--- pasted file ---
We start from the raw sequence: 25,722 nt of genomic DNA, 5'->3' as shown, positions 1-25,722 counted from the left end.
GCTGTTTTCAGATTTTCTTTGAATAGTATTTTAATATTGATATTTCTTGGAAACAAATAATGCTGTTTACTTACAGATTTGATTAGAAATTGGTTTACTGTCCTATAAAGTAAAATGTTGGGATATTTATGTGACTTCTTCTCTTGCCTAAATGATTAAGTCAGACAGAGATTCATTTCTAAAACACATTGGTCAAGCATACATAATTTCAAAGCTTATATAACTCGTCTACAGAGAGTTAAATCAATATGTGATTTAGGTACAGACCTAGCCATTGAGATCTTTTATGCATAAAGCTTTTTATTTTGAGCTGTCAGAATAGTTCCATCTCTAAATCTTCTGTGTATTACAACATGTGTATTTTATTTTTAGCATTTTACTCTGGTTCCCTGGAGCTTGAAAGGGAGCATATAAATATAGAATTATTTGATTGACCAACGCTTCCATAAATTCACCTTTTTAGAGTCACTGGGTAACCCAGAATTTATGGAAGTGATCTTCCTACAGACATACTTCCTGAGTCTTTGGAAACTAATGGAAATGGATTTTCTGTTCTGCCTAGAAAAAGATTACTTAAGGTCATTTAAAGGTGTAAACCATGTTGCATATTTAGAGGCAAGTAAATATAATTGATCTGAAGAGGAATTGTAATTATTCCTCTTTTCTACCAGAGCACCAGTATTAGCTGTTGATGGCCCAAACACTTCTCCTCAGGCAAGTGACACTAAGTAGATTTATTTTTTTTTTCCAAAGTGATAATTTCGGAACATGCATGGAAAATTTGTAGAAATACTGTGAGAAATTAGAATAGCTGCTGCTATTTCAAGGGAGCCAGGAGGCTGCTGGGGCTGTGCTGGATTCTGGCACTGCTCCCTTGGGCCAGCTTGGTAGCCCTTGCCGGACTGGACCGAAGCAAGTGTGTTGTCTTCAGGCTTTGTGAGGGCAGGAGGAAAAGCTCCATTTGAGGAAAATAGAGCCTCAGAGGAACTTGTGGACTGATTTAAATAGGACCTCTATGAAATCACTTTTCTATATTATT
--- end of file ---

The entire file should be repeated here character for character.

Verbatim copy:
We start from the raw sequence: 25,722 nt of genomic DNA, 5'->3' as shown, positions 1-25,722 counted from the left end.
GCTGTTTTCAGATTTTCTTTGAATAGTATTTTAATATTGATATTTCTTGGAAACAAATAATGCTGTTTACTTACAGATTTGATTAGAAATTGGTTTACTGTCCTATAAAGTAAAATGTTGGGATATTTATGTGACTTCTTCTCTTGCCTAAATGATTAAGTCAGACAGAGATTCATTTCTAAAACACATTGGTCAAGCATACATAATTTCAAAGCTTATATAACTCGTCTACAGAGAGTTAAATCAATATGTGATTTAGGTACAGACCTAGCCATTGAGATCTTTTATGCATAAAGCTTTTTATTTTGAGCTGTCAGAATAGTTCCATCTCTAAATCTTCTGTGTATTACAACATGTGTATTTTATTTTTAGCATTTTACTCTGGTTCCCTGGAGCTTGAAAGGGAGCATATAAATATAGAATTATTTGATTGACCAACGCTTCCATAAATTCACCTTTTTAGAGTCACTGGGTAACCCAGAATTTATGGAAGTGATCTTCCTACAGACATACTTCCTGAGTCTTTGGAAACTAATGGAAATGGATTTTCTGTTCTGCCTAGAAAAAGATTACTTAAGGTCATTTAAAGGTGTAAACCATGTTGCATATTTAGAGGCAAGTAAATATAATTGATCTGAAGAGGAATTGTAATTATTCCTCTTTTCTACCAGAGCACCAGTATTAGCTGTTGATGGCCCAAACACTTCTCCTCAGGCAAGTGACACTAAGTAGATTTATTTTTTTTTTCCAAAGTGATAATTTCGGAACATGCATGGAAAATTTGTAGAAATACTGTGAGAAATTAGAATAGCTGCTGCTATTTCAAGGGAGCCAGGAGGCTGCTGGGGCTGTGCTGGATTCTGGCACTGCTCCCTTGGGCCAGCTTGGTAGCCCTTGCCGGACTGGACCGAAGCAAGTGTGTTGTCTTCAGGCTTTGTGAGGGCAGGAGGAAAAGCTCCATTTGAGGAAAATAGAGCCTCAGAGGAACTTGTGGACTGATTTAAATAGGACCTCTATGAAATCACTTTTCTATATTATT